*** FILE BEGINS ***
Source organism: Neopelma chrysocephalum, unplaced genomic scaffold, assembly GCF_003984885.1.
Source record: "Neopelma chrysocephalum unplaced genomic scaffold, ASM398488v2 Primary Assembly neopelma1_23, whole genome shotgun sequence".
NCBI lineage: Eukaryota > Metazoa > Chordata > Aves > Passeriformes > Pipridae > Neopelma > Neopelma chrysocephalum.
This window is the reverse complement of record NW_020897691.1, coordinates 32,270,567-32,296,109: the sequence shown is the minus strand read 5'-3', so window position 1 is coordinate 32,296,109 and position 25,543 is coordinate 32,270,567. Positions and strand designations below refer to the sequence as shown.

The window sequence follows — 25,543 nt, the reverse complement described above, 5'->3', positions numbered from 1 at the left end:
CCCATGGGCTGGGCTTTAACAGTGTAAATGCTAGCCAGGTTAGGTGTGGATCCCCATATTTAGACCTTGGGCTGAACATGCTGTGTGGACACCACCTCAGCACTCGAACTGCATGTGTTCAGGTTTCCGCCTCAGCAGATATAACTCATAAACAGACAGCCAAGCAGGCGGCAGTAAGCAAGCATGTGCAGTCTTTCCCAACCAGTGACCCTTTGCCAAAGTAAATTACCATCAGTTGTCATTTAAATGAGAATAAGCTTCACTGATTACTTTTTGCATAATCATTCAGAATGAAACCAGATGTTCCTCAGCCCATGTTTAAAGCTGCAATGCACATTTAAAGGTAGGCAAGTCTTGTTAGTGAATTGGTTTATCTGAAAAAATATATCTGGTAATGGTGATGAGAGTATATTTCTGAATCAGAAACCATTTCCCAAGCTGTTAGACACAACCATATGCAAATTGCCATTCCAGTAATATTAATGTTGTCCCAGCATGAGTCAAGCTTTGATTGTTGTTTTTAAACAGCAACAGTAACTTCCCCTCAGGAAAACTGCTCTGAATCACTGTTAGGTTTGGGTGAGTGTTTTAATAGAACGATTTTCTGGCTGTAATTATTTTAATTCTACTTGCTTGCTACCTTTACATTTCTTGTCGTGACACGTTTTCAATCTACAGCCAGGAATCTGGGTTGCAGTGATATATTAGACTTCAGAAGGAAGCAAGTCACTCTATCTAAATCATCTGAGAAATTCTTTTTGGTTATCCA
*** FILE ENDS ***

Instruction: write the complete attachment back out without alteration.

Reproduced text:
Source organism: Neopelma chrysocephalum, unplaced genomic scaffold, assembly GCF_003984885.1.
Source record: "Neopelma chrysocephalum unplaced genomic scaffold, ASM398488v2 Primary Assembly neopelma1_23, whole genome shotgun sequence".
NCBI lineage: Eukaryota > Metazoa > Chordata > Aves > Passeriformes > Pipridae > Neopelma > Neopelma chrysocephalum.
This window is the reverse complement of record NW_020897691.1, coordinates 32,270,567-32,296,109: the sequence shown is the minus strand read 5'-3', so window position 1 is coordinate 32,296,109 and position 25,543 is coordinate 32,270,567. Positions and strand designations below refer to the sequence as shown.

The window sequence follows — 25,543 nt, the reverse complement described above, 5'->3', positions numbered from 1 at the left end:
CCCATGGGCTGGGCTTTAACAGTGTAAATGCTAGCCAGGTTAGGTGTGGATCCCCATATTTAGACCTTGGGCTGAACATGCTGTGTGGACACCACCTCAGCACTCGAACTGCATGTGTTCAGGTTTCCGCCTCAGCAGATATAACTCATAAACAGACAGCCAAGCAGGCGGCAGTAAGCAAGCATGTGCAGTCTTTCCCAACCAGTGACCCTTTGCCAAAGTAAATTACCATCAGTTGTCATTTAAATGAGAATAAGCTTCACTGATTACTTTTTGCATAATCATTCAGAATGAAACCAGATGTTCCTCAGCCCATGTTTAAAGCTGCAATGCACATTTAAAGGTAGGCAAGTCTTGTTAGTGAATTGGTTTATCTGAAAAAATATATCTGGTAATGGTGATGAGAGTATATTTCTGAATCAGAAACCATTTCCCAAGCTGTTAGACACAACCATATGCAAATTGCCATTCCAGTAATATTAATGTTGTCCCAGCATGAGTCAAGCTTTGATTGTTGTTTTTAAACAGCAACAGTAACTTCCCCTCAGGAAAACTGCTCTGAATCACTGTTAGGTTTGGGTGAGTGTTTTAATAGAACGATTTTCTGGCTGTAATTATTTTAATTCTACTTGCTTGCTACCTTTACATTTCTTGTCGTGACACGTTTTCAATCTACAGCCAGGAATCTGGGTTGCAGTGATATATTAGACTTCAGAAGGAAGCAAGTCACTCTATCTAAATCATCTGAGAAATTCTTTTTGGTTATCCA